We headed west on 64, and aside from the incredible warmth and clarity of the air, the drive was as uninteresting as any other. We spoke little; we were in our own little worlds. I was pretty tired of course since I had been up since 1am.
At my house, my psychotic brother Don was hauling goat shit out of the barn in a wheelbarrow and dumping it in the little garden in the front yard of the house. He looked wild with his long wavy brown hair and flaming red beard. He said nothing. He just looked intensely at Cecelia like he does all the girls who match his familiar standards.
I knew Cecelia would like my Temple of Læpöm, which is a "sacred place" I established in the early 80s across the road on a parcel of land called "Pileated Peak." Together we climbed the hill through the Pitch Pines (Pinus resinosa), entered the sacred grove and sat in the circle of stones in the center. What could we do but marvel at all the old skulls and stones, festooned as they are with mold and the moss of ages? It takes a long time to look old the way everything in the temple looks old. Back all those years ago it had been my intention for the place to one day look like a religious ruin. At the time I'd been reading James Michener's The Source and the idea of ancient ruins had appealed to me so much that I'd decided to create some of my own. Now, some 15 years later, I have the ruins I'd wanted then. And the ruins come complete with creepy trees; I'd thought ahead enough to plant a number of Canadian Hemlocks (Tsuga canadensis), one of the more gothic trees native to North America.
In addition to the hemlocks and fairly spooky looking pines, one thing makes my Temple of Læpöm more gothic than any another single factor: it is also a cemetary. Through the 1980s, you see, I always buried the most precious of my animal companions in the Temple. In fact, the animal whose burial first consecrated the ground was Betström, a particularly friendly hen who died of advanced chicken senility (referred to at the time as "Etström's Disease") in 1981. In addition to the many chickens buried there can be found the skull of my old Labrador Retriever dog, Wilbur (1972-1982), still in a featured and fully exposed location at the summit of large mound of rock at the head of the Temple. Cecelia says that when she was a kid she also maintained a cemetary. Hers was for the many fish that died under her stewardship.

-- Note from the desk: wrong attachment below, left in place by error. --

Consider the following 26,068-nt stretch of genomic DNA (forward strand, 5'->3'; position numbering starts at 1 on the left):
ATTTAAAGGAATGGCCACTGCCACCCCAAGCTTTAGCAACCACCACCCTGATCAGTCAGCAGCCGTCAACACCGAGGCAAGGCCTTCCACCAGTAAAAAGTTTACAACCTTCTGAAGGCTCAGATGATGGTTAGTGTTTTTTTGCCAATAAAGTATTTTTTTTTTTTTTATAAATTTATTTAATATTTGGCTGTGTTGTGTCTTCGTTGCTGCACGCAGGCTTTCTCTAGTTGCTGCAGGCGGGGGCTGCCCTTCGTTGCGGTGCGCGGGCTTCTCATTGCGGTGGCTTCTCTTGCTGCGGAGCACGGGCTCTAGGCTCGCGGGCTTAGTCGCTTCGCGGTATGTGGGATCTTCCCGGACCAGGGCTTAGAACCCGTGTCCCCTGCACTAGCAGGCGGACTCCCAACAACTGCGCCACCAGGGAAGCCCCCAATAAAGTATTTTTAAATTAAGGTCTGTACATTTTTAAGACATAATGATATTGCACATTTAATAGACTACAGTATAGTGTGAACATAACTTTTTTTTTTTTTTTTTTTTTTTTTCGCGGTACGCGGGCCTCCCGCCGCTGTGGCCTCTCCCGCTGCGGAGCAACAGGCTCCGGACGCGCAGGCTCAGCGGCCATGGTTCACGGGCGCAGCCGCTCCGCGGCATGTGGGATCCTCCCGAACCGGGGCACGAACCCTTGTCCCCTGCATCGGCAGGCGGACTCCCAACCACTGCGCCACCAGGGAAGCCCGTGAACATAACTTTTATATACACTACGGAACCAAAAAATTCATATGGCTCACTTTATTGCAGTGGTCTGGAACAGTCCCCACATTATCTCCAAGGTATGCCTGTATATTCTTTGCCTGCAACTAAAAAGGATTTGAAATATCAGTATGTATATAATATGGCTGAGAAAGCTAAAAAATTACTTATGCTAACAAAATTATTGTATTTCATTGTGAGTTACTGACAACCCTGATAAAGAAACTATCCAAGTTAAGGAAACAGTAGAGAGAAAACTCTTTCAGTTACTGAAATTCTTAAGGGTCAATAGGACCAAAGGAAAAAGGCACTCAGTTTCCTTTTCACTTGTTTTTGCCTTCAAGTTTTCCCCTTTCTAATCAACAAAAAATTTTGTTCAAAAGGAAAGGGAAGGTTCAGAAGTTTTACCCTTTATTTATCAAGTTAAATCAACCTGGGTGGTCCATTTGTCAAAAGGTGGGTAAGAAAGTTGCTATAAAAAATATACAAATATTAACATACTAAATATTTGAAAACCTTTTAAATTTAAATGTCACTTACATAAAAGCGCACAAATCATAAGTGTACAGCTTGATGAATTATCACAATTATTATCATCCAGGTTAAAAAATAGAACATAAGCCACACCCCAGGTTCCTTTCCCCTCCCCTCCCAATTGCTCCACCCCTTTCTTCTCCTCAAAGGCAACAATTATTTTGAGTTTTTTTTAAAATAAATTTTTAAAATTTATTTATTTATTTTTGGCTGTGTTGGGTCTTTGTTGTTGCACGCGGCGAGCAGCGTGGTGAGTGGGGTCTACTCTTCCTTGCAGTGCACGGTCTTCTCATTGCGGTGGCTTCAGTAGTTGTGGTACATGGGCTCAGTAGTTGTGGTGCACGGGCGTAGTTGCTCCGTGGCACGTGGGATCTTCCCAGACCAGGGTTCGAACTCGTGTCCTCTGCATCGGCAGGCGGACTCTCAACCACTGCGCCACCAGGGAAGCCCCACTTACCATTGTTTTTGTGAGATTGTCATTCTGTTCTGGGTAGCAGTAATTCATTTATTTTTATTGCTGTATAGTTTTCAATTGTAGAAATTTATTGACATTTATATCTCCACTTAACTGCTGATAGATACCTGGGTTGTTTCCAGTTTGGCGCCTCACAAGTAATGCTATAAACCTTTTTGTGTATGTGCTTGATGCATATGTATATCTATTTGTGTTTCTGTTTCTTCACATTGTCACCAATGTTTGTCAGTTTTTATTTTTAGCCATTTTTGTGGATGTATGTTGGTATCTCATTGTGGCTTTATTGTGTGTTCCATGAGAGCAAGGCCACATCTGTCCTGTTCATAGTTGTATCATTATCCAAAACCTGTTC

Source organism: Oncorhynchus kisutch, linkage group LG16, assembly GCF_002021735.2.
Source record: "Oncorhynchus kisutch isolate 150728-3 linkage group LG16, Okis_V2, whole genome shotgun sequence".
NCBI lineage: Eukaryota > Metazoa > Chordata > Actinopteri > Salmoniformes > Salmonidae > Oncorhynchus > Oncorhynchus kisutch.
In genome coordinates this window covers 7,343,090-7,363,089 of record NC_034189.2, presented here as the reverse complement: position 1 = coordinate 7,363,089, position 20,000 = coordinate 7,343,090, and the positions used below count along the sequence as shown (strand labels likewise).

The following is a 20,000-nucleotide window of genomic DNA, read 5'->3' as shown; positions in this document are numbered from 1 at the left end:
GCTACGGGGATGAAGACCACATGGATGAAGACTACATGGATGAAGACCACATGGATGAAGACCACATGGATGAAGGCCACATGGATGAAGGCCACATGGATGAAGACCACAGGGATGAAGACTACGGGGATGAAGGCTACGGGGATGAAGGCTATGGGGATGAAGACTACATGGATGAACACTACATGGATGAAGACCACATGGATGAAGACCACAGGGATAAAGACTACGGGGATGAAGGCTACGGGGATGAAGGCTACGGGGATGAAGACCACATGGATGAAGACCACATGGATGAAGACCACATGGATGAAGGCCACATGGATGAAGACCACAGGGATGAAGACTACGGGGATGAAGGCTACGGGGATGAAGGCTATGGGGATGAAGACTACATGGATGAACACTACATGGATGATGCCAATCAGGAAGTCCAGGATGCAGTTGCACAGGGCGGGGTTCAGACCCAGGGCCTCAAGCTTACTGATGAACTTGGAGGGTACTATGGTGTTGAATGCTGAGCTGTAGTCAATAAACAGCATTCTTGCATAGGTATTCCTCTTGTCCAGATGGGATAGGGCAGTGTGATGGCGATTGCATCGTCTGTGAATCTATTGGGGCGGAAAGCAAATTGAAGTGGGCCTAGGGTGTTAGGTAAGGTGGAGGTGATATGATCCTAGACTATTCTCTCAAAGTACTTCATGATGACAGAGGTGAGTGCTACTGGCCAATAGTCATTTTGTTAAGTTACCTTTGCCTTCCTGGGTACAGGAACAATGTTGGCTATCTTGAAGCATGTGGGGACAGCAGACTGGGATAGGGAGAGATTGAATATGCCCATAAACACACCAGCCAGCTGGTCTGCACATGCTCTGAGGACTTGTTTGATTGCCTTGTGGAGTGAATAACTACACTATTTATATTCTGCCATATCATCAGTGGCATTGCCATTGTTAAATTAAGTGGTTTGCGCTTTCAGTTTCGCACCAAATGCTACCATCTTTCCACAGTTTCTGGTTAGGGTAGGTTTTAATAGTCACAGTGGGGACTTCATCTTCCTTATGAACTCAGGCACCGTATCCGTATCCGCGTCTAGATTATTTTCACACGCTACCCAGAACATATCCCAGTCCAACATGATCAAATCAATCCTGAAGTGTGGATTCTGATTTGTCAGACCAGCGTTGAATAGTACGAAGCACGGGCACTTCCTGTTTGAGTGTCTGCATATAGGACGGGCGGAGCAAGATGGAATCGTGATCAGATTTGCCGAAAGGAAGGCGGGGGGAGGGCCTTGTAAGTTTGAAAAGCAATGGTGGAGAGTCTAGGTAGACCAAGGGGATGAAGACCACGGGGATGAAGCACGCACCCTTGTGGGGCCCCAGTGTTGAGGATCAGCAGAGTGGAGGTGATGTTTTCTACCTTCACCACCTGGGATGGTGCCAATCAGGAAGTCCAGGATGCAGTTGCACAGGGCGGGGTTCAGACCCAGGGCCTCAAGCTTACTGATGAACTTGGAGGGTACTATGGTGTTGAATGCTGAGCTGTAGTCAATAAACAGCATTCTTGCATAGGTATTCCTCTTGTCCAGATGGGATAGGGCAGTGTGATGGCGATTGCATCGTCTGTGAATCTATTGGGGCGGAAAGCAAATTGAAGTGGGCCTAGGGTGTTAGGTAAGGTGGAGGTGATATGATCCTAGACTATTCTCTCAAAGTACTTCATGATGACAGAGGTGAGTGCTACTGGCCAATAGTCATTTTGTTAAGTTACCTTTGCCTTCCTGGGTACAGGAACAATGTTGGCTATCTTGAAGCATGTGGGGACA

Then we climbed around under the low boughs of White Pines (Pinus strobus) and explored the strange carpet of fine White Pine needles, peeling back successive layers to greater and greater amounts of decay to the fine soil below.
Back at the house, my father had returned from shopping. It's always embarrassing to have him meet my friends, since he is notably depauperate of social skills. He does his best, but that usually amounts to over-involvement. For example he wanted to pour milk in Cecelia's coffee instead of letting her do it herself. But I can't complain; he gave me $20 and lots of things to eat. We even had some vino to sip for the drive back to Charlottesville.
With Cecelia as my burden (a not egregious one, don't get me wrong) I couldn't do what I normally do: sleep and eat take-away with the folks. So she and I headed back over the mountain in the Dart. I had already done what I'd came for, to give my father finished projects and to pick up new ones to work. I also gathered up some electronic gear (mostly an "LA Metal" distortion pedal) for my low-fi studio musicianship.
We stopped at the old Folly Mills building on the corner of 613 and 872 to look around inside. In all my days, I've never looked in the building. I just never thought to (the no trespassing signs were never a big consideration). But with Cecelia and her attendant interest in the macabre, it was incumbent upon us to have a look. There wasn't much to see, really. The inside space has three different levels, though. Cecelia thought it looked like a place where one could squat (live rent free) if one had an inclination. We gathered some old slate shingles as momentos.
Cecelia has an idea that we should make stop-action moviews with roadkill animals. It would be like claymation, but done with corpses. Corpse-mation, if you will. So on the drive back to Charlottesville, we kept a look out for corpses. We found a nice deer rib cage on 613 and a beautiful red fox on I-64 coming down Afton Mountain. But the groundhog Cecelia tried to gather in northern Charlottesville smelled entirely too bad.
Cecelia and I made ourselves a little lunch of leftovers. I stuck mostly with vegetables while Cecelia cooked herself a hasty chicken drumstick. Both she and I have been rather hesitant to eat chicken since the weekend. On the 17th while we were at Blue Hole, Tiffany told an appalling story of someone who bit into a Chicken McNugget only to have their mouth sprayed with a mayonaise-like substance from some sort of disgusting tumour or cyst! Yah! Now that is gross. I used to like chicken, see.
I chatted some with Cecelia's mother. It could be that one of the reasons that Cecelia's mother seemed to like me is that I have a job. She suspects that I could be a good influence, you know; like most parents of goths, Cecelia's mother is worried.
I drove back home and slept from 3:30pm until work.
At Comet, I had a remarkably complex interaction in Sam 'n' Ellas Punk Rock Chat with a diversity of people: everyone from blixa to James to DART. James was trying to lord his biological knowledge over me with meaningless credentialism as I postulated that some day it might be possible to download DNA from electronic mass storage devices and make new human zygotes mechanically after using computer software to determine what traits the little synthetic will be endowed with.
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